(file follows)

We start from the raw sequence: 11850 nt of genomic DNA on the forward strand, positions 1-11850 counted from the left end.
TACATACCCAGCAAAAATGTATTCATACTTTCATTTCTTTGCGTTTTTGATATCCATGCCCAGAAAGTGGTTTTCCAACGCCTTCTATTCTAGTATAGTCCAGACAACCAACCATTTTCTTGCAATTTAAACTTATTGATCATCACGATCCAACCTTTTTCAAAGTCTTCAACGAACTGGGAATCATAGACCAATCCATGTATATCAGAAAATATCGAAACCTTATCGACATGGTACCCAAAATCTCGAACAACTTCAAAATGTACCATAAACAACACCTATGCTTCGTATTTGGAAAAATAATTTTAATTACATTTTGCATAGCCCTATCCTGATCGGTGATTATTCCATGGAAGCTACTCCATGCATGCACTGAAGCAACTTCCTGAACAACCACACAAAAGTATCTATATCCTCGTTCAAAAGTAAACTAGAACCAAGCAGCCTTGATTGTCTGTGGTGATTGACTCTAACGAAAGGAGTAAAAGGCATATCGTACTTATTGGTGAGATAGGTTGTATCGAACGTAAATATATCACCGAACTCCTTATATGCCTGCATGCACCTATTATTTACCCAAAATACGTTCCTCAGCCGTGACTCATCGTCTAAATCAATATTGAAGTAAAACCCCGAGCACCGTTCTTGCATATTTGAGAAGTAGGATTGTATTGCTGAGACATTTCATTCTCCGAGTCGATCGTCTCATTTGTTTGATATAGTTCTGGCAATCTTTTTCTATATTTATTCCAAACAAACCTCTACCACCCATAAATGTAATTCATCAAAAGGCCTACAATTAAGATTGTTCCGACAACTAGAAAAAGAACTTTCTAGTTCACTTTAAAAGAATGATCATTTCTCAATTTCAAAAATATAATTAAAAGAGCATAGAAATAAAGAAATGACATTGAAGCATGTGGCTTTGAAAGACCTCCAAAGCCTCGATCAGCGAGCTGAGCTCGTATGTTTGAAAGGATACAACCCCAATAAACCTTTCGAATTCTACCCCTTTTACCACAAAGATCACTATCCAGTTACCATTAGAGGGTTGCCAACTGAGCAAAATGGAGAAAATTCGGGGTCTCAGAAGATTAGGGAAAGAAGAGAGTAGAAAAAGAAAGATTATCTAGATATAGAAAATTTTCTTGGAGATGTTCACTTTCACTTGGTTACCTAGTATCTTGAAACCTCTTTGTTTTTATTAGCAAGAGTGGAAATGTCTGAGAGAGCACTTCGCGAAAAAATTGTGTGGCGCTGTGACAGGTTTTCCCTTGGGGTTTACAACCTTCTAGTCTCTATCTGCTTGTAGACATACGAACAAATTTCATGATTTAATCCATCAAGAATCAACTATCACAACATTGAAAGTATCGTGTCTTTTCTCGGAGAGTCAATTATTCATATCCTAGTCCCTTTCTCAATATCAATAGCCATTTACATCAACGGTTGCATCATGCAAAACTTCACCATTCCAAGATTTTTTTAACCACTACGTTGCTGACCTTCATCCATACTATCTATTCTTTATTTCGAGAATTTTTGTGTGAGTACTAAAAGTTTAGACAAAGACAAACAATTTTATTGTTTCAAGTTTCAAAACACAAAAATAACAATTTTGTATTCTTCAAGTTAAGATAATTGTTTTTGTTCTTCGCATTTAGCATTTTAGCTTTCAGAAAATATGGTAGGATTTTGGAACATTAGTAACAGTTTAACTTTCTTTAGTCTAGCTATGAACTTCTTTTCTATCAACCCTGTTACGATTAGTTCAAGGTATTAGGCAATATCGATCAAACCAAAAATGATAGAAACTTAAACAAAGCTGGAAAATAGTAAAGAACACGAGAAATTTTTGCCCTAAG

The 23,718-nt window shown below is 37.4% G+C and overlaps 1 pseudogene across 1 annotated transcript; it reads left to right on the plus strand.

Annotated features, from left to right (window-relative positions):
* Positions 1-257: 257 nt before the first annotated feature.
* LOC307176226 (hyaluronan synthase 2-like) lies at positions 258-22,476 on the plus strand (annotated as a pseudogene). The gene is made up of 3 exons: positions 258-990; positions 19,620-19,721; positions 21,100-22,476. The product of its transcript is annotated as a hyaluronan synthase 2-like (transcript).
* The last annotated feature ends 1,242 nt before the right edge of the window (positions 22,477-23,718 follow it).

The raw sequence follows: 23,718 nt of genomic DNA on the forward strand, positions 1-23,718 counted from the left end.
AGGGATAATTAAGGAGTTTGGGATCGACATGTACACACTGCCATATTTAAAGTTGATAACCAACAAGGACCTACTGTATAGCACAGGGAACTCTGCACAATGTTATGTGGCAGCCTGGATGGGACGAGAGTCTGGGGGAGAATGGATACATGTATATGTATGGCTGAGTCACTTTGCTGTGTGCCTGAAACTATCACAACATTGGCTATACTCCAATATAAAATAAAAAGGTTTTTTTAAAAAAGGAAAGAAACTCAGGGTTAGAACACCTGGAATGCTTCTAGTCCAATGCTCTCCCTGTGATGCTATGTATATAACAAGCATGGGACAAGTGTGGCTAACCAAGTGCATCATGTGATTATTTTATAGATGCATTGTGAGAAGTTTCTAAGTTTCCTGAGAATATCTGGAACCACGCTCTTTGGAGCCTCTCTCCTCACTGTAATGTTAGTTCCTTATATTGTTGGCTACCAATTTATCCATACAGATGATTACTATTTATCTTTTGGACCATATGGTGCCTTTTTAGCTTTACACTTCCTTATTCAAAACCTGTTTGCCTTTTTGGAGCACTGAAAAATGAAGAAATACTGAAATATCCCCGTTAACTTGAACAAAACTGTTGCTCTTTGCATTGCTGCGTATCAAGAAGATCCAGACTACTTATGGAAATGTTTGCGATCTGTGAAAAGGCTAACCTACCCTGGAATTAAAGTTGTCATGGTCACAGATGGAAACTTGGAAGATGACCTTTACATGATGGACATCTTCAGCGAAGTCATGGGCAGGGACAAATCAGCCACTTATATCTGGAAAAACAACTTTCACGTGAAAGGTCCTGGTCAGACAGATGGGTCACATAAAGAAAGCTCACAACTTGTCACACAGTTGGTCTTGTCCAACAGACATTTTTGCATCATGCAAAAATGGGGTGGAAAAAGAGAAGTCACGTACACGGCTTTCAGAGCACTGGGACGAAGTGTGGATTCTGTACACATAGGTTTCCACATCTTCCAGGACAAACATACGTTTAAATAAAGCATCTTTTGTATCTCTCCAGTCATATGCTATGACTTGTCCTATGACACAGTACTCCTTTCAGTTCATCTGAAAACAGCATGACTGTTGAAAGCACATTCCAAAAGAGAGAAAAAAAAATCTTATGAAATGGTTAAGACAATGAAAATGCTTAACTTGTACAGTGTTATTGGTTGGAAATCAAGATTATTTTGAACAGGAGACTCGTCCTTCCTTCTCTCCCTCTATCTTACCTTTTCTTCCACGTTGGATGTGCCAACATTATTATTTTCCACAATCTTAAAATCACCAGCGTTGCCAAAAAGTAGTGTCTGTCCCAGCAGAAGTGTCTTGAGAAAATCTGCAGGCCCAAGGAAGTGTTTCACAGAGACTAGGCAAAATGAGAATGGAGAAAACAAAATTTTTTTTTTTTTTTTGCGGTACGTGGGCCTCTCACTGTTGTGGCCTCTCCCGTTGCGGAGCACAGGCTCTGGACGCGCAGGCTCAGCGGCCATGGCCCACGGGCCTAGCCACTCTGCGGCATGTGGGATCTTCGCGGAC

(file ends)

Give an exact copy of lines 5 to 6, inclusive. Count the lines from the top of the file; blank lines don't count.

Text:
* Positions 1-257: 257 nt before the first annotated feature.
* LOC307176226 (hyaluronan synthase 2-like) lies at positions 258-22,476 on the plus strand (annotated as a pseudogene). The gene is made up of 3 exons: positions 258-990; positions 19,620-19,721; positions 21,100-22,476. The product of its transcript is annotated as a hyaluronan synthase 2-like (transcript).